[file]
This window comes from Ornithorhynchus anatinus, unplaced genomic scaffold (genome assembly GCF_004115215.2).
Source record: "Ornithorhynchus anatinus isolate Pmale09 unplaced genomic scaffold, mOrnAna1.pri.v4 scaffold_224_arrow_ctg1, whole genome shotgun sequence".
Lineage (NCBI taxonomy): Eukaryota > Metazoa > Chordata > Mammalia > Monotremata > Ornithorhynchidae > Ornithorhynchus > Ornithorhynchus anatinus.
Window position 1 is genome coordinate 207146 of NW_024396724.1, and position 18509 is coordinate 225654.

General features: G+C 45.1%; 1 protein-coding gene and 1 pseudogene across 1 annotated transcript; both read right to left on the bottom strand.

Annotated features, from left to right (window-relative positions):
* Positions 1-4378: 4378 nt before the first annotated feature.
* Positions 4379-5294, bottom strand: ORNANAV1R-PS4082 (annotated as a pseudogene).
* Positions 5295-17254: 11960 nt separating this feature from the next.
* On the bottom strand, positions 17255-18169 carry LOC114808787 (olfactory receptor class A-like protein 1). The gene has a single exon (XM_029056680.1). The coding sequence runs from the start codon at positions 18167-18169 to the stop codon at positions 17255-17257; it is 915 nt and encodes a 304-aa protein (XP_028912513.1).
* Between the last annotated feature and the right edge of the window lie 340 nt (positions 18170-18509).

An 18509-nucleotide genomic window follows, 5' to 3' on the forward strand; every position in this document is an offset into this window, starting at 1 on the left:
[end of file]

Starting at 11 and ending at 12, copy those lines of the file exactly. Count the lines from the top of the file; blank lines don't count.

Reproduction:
* Between the last annotated feature and the right edge of the window lie 340 nt (positions 18170-18509).

An 18509-nucleotide genomic window follows, 5' to 3' on the forward strand; every position in this document is an offset into this window, starting at 1 on the left: